From here, Asphalt moved primarily onto mobile platforms, not just the N-Gage and Windows Mobile, but iOS devices, and eventually Android. Unfortunately, we aren't easily able to go back in time and play these titles, as device compatibility for games from that era is not good, but the short story is this: Gameloft never let up.

Asphalt games on consoles, such as Asphalt 3D and Asphalt: Injection, on the Nintendo 3DS and PS Vita respectively, didn't tend to fare well in terms of reviews, while mobile iterations of the series such as Asphalt 4: Elite Racing, Asphalt 5, and Asphalt 6: Adrenaline all reviewed well, cementing Asphalt's position as a mobile-centric racing franchise. And in 2013, they returned in style with a game that you can still play on modern devices.

Asphalt 8: Airborne

Yes, we're skipping from Asphalt: Urban GT 2 to Asphalt 8, but believe me, there's a good reason for it. We've already mentioned that some Asphalt titles had suffered from some unfavourable critiques, but the same cannot be said of Asphalt 8: Airborne.

Asphalt 8: Airborne was a triumph at launch, with Pocket Gamer alumni Harry Slater giving the game a 9/10, saying the game was a "brilliantly put together arcade racing package, Asphalt 8: Airborne is every bit as exciting as you might have hoped." This set the tone from this point on for the series. No longer a racing franchise that was decent, but easily ignored, mobile gamers from all walks of life suddenly had to pay attention to Asphalt and Gameloft.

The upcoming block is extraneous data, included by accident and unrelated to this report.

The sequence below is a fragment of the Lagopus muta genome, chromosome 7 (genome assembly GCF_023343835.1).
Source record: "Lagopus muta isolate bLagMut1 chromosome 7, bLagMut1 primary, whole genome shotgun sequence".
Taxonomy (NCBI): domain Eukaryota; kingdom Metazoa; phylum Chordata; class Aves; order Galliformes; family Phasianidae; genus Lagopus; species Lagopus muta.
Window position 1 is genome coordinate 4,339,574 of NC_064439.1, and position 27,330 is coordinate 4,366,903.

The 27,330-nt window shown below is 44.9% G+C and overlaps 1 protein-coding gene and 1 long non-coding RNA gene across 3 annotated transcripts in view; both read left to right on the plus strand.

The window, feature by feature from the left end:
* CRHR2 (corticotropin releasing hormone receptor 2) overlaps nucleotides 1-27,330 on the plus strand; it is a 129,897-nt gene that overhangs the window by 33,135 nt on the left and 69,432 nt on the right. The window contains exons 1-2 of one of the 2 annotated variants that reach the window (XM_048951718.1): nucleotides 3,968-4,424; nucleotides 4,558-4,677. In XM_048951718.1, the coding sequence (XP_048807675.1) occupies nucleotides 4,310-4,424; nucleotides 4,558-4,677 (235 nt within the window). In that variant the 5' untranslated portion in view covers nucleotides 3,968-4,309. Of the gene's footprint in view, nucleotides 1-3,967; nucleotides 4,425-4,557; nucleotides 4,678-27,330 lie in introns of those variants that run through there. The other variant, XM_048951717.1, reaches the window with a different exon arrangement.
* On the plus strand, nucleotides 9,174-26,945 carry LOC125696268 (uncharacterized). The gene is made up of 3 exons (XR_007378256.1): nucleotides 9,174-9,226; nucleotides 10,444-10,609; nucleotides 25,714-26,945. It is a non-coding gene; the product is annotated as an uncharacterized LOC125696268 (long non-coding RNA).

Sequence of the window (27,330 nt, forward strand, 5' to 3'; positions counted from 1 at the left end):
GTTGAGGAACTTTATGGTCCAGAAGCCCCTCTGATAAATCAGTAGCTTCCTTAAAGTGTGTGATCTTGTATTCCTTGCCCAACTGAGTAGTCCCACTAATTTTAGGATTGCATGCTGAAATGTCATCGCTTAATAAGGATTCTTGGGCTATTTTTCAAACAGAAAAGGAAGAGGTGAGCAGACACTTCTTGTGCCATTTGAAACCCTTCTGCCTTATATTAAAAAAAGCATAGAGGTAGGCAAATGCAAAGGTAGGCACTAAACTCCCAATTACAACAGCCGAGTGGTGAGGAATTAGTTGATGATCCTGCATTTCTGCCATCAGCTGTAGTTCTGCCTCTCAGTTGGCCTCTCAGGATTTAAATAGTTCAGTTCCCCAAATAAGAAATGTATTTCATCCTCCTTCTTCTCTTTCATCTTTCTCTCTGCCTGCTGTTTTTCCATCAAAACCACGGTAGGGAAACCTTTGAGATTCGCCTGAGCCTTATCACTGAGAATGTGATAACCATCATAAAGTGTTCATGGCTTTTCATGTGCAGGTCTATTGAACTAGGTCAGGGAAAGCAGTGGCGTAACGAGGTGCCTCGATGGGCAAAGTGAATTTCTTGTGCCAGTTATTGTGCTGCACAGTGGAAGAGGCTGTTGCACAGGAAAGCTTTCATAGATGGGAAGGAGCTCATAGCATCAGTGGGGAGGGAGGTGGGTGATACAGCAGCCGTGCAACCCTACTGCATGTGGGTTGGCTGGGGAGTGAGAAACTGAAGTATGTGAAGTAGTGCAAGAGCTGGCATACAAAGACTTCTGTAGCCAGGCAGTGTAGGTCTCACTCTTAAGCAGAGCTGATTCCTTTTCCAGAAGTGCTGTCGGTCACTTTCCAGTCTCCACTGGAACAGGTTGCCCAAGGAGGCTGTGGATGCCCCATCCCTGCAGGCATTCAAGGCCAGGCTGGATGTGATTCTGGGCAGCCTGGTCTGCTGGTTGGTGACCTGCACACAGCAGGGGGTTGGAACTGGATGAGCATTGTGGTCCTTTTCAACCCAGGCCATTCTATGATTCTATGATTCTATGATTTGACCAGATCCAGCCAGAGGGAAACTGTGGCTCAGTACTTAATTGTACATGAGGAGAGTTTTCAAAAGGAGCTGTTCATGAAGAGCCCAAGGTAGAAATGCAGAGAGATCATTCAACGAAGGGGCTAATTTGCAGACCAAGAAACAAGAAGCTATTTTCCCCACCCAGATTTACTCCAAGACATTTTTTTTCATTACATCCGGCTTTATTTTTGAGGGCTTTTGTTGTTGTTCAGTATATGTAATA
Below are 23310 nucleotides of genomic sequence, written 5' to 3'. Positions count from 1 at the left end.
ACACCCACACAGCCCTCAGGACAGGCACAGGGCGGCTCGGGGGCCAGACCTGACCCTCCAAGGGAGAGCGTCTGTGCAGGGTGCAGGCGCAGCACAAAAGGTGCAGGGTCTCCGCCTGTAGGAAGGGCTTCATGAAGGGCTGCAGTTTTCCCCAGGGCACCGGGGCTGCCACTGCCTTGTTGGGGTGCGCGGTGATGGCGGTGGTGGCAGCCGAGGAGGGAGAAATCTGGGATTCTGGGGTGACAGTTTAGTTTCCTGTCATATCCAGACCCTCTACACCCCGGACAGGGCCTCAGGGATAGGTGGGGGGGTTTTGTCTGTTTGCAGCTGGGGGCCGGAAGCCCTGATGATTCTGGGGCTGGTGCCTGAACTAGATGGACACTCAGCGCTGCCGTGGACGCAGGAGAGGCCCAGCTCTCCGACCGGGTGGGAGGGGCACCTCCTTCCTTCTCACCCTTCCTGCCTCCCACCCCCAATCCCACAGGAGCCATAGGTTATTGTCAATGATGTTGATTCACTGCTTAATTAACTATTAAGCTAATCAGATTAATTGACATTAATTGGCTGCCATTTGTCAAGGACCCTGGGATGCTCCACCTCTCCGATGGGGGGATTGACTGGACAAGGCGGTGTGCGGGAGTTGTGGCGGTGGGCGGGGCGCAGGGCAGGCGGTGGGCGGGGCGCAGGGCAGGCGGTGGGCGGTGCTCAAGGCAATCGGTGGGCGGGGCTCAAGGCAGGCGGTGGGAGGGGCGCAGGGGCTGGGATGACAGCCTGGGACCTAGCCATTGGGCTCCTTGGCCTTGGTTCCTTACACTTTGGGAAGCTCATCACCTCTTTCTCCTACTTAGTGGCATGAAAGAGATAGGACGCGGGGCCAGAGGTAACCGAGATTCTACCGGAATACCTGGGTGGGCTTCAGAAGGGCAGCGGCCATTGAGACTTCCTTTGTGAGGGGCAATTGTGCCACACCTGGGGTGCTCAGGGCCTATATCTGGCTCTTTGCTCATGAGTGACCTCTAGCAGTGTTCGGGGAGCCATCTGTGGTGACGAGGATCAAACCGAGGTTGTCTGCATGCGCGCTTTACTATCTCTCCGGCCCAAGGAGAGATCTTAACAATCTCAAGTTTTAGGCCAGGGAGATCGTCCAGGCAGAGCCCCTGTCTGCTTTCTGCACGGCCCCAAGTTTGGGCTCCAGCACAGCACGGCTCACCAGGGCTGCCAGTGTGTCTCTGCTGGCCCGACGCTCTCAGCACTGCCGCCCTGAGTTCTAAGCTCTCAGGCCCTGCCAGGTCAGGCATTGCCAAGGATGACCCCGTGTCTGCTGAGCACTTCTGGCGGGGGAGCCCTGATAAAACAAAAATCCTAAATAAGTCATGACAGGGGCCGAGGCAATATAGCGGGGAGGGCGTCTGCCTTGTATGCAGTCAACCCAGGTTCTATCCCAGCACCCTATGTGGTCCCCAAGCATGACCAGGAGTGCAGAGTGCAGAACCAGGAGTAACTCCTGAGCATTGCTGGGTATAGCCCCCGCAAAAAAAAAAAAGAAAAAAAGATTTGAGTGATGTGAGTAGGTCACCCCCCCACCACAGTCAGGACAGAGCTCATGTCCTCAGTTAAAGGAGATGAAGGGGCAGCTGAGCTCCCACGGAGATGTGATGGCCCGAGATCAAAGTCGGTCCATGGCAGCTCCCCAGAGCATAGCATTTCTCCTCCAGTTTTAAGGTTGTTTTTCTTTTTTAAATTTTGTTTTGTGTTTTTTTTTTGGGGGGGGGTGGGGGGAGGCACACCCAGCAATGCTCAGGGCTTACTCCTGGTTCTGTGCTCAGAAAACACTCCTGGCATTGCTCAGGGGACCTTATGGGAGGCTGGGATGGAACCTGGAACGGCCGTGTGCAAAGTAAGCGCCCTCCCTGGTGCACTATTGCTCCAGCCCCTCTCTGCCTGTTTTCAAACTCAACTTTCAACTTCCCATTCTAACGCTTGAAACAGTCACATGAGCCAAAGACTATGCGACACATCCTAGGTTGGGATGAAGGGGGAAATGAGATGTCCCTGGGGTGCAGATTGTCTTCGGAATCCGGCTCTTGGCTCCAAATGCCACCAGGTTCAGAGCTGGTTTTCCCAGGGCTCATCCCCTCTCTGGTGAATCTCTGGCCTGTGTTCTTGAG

Gameloft released a few spin-off Asphalt games at this point, riding high on Asphalt 8's success, but they were also biding their time, ready and waiting to make a splash with their next, and latest release in the franchise.

Asphalt 9: Legends

This game is legendary. Not only one of the very best mobile racing games available, but this is also one of the best looking games on mobile. Gameloft truly outdid themselves in terms of both visuals and gameplay, and Asphalt 9 is the sharpest and most impressive entry in the series, by far.

Once again we had Harry Slater review the game, who once again, gave it a 9/10, celebrating it as one of the best racing experiences on mobile, and saying; "Asphalt 9 offers controls for everyone, fun for everyone, and white-knuckle, cackling-with-laughter crashes for everyone."

Since then Asphalt 9: Legends has made its way onto Nintendo Switch, and even there it looks visually incredible, even against AAA racers on the same system. I mean, it can't compete with Mario Kart 8 Deluxe, but no game really can.

This is where Gameloft and the Asphalt franchise stands today. While there have been a few ups and downs along the course of the journey, it's impossible to argue that as it stands today, Asphalt is an incredibly successful franchise that has made leaps and bounds in terms of both graphical fidelity and sharp gameplay.

Just try playing that Java version of Asphalt: Urban GT, and then download Asphalt 9: Legends, and keep in mind that those games are in the same franchise. The difference is more than just striking, and Asphalt as a series has seemingly made as many leaps and bounds in the development of its visuals and gameplay as any other historic gaming franchise, whether it's Tomb Raider or Super Mario.

We have no idea what Gameloft has in store for the future of the Asphalt franchise, but we can only hope it's half as explosive as their recent games.